Pediatrics has attempted to inculcate the "culture of prevention" into practice, both through anticipatory guidance in well-child care and through behavioral interventions in sick care. The effectivenesses of many components of well-child care have not been conclusively demonstrated, particularly in health education, counseling, and anticipatory guidance, nor has teaching prevention in pediatrics been thoroughly evaluated. This article reviews methods of teaching prevention in pediatrics and highlights innovative programs. Teaching programs use the wide range of approaches now common in medical education, in a variety of inpatient and outpatient sites. Programs across the country are trying new approaches to teaching traditional topics or are introducing new topics into their curricula. Examples of specific programs are given, organized by the themes of the programs. The field needs to develop in three major directions. First, there is a need to develop competencies and curricula in prevention issues of contemporary importance, including the new morbidities, cross-cultural issues, cost-effectiveness, quality of care, and practice in managed care and other community settings. Second, further work is needed to evaluate programs and measure educational outcomes. This feedback must in turn be used to redefine competencies, curricula, and programs, Third, there needs to be an accessible clearinghouse, and educational tools need to be disseminated. To be effective, a curriculum for prevention in pediatrics cannot stand alone, but must be part of a vertically and horizontally integrated curriculum. Further, creating horizontally and vertically integrated curricula in prevention teaching across disciplines should be the standard.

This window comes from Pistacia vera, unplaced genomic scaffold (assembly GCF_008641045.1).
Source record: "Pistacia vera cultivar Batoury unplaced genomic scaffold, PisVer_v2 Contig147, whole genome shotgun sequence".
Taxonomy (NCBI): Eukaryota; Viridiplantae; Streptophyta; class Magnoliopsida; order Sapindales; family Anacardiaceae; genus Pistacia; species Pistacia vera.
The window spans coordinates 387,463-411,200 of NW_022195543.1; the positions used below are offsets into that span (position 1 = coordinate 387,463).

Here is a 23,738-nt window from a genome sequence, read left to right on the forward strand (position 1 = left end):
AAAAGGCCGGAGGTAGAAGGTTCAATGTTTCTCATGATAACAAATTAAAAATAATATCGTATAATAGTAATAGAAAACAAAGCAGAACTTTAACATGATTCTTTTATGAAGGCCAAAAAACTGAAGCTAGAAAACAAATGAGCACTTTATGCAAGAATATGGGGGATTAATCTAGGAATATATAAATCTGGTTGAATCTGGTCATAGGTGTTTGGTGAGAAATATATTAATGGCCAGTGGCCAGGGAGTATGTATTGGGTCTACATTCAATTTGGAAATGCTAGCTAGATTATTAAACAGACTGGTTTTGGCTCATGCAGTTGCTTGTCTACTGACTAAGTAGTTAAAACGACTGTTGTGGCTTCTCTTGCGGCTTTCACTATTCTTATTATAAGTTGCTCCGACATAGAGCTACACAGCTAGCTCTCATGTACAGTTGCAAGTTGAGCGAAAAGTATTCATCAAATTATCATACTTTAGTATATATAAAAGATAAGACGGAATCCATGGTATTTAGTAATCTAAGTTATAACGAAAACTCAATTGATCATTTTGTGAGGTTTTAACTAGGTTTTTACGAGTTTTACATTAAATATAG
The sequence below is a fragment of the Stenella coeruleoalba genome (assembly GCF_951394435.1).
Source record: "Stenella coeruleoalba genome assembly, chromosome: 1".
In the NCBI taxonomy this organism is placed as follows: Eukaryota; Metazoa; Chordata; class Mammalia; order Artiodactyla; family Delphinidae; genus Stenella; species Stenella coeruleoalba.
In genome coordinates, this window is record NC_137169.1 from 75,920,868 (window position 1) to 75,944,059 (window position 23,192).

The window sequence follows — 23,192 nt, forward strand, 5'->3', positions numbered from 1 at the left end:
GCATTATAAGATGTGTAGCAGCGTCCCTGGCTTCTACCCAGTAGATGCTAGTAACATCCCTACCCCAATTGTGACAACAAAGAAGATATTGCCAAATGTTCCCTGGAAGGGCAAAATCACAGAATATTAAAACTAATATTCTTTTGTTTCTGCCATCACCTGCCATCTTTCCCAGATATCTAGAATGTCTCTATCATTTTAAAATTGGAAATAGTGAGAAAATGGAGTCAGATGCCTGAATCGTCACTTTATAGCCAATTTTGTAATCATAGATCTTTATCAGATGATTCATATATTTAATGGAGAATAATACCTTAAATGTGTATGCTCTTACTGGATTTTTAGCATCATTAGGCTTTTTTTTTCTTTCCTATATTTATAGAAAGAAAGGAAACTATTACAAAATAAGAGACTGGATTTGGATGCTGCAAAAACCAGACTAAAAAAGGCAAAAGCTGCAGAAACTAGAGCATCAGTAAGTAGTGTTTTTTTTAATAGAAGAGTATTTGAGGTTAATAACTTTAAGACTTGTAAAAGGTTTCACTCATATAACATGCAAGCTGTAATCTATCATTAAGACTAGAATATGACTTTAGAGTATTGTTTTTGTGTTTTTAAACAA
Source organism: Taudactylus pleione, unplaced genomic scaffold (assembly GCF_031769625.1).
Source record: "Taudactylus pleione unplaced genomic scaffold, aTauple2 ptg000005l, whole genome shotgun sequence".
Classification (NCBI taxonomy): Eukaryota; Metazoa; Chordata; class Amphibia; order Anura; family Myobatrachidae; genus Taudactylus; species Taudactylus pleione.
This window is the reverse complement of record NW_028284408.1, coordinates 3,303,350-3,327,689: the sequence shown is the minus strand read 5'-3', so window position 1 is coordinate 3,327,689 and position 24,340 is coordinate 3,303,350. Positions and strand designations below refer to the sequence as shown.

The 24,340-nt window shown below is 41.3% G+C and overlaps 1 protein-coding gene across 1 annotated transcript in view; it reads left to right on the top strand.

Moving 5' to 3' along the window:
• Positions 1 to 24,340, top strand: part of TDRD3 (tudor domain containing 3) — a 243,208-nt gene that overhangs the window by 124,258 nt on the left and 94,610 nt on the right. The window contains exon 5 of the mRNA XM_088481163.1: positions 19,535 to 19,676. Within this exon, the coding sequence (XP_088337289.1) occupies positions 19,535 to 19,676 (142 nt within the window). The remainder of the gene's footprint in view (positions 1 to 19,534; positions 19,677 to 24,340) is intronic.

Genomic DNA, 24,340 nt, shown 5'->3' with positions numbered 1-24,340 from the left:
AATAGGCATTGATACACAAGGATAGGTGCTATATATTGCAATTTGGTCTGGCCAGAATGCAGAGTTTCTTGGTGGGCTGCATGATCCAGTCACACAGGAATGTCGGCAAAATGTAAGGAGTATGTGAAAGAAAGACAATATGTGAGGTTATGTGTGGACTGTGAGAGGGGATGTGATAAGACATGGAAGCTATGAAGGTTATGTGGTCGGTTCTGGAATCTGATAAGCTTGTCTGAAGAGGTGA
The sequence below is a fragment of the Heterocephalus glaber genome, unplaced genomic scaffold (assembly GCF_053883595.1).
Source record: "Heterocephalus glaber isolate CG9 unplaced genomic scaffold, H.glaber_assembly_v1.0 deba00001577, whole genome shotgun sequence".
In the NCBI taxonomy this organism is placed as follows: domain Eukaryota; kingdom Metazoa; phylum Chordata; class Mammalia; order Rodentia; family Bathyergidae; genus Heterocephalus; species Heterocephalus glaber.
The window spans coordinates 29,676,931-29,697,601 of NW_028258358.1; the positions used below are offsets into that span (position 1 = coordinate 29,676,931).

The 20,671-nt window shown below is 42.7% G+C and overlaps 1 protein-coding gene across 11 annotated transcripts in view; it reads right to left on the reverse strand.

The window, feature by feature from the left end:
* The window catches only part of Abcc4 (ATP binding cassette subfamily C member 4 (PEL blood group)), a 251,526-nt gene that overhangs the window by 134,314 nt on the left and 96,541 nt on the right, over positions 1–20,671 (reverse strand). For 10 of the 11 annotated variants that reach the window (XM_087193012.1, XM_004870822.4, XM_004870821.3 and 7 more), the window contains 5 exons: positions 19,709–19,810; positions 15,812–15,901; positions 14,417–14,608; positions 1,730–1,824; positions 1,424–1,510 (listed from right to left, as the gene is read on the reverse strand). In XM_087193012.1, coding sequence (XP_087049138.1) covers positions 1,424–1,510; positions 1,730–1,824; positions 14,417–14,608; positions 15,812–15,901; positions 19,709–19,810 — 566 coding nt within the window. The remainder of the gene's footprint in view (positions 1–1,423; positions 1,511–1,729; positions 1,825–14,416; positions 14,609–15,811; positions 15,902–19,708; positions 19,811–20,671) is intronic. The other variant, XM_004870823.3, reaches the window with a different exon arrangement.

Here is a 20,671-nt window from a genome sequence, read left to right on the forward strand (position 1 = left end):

Available at: http://works.bepress.com/david_keller1/3/